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Dr Spyridon Theofilopoulos

Ser Cymru II Rising Star Fellow, Biomedical Sciences

Telephone number

+44 (0) 1792 513603

Research Links

Office - 037
Ground Floor
Institute of Life Science 1
Singleton Campus
Available For Postgraduate Supervision


Spyridon Theofilopoulos PhD DIC is Sêr Cymru II Rising Star Fellow and Associate Professor at the Institute of Life Science 1, Swansea University Medical School, Swansea, UK. He has completed a BSc and PhD at Imperial College London. After completing the compulsory military service in Greece, he worked for two years at the Biomedical Research Foundation of the Academy of Athens and at the School of Medicine of the University of Thessaly, as a postdoctoral scientist and lecturer respectively. He then worked for several years at the Department of Medical Biochemistry and Biophysics of the Karolinska Institute in Stockholm, Sweden as a Forskare.

Areas Of Expertise

  • Regenerative Neurobiology
  • Lipid Biochemistry

Career Highlights

Teaching Interests

BSc, Applied Medical Science

Supervision Opportunities: 

Highly enthusiastic postdoctoral scientists and PhD students with experience and interest in in vitro techniques (such as nuclear receptor activation assays, mouse CNS primary cultures and neural stem cells), in-vivo models of PD (such as the 6-OHDA model), immunocytochemistry and immunohistochemistry, quantitative PCR, imaging and related techniques are encouraged to apply for research work in our laboratory.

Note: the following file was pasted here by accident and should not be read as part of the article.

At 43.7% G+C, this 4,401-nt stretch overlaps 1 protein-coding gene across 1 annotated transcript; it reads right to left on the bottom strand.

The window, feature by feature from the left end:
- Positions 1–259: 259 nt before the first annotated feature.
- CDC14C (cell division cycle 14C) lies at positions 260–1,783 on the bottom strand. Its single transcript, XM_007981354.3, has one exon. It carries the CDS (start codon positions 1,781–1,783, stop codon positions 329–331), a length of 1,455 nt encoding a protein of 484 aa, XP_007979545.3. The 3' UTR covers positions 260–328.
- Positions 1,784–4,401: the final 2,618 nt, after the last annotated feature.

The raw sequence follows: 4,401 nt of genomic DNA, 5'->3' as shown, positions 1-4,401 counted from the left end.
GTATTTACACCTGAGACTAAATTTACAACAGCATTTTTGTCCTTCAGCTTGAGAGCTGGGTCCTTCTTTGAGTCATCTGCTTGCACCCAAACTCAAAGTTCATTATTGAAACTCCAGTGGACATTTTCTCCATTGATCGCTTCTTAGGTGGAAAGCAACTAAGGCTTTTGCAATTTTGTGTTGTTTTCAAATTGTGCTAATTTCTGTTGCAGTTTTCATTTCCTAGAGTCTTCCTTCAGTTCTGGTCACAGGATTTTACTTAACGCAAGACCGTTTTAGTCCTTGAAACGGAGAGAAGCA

Parkinson's disease (PD) is a long-term degenerative disorder of the central nervous system that mainly affects the motor system. The symptoms include tremor, rigidity and hypokinesia and generally appear slowly over time. The main pathological finding is a progressive degeneration of substantia nigra neurons leading to severe loss of striatal dopamine innervation. Unfortunately at present there is no cure. 

 Specific cholesterol metabolites function as ligands of nuclear receptors, including Liver X receptors (LXRs), which are ligand-dependent transcription factors. LXRs (Lxrα/NR1H3 and Lxrβ/NR1H2) are well known regulators of lipid metabolism and inflammation, but have also recently emerged as key factors for neurogenesis and maintenance of neuronal survival. We and others have previously reported, by in vitro and in vivo experiments, that Lxrs control different aspects of midbrain dopamine (mDA) neuron development (Sacchetti et al., 2009, Cell Stem Cell) and that endogenous brain LXR ligands are an entirely new family of highly selective and potent regulators of midbrain neurogenesis and/or survival (Theofilopoulos et al., 2013, Nature Chemical Biology; Theofilopoulos*, Griffiths* et al., 2014, J. Clinical Investigation).

Award Highlights
  • First prize in the mathematical contest ‘Eydoxos’ in Athens, Greece. 

Our current research work and collaborations include:

  1. Identify the function and mechanism of action of cholesterol metabolites up- or down-regulated in PD patients by using Mass Spectrometry and several mouse in vitro techniques [collaborative work with William J. Griffiths and Yuqin Wang from Swansea University Medical School, as well as with Ernest Arenas from Karolinska Institute].
  2. Utilise specific cholesterol metabolites and related compounds to improve protocols for the in vitro DA differentiation of mouse and human ES cell lines as well as several other cell types.
  3. Examine whether newly identified cholesterol metabolites and related compounds can prevent or rescue phenotypic features of PD in rodent models of PD in vivo [collaborative work with Mariah Lelos and Emma Lane from Cardiff University].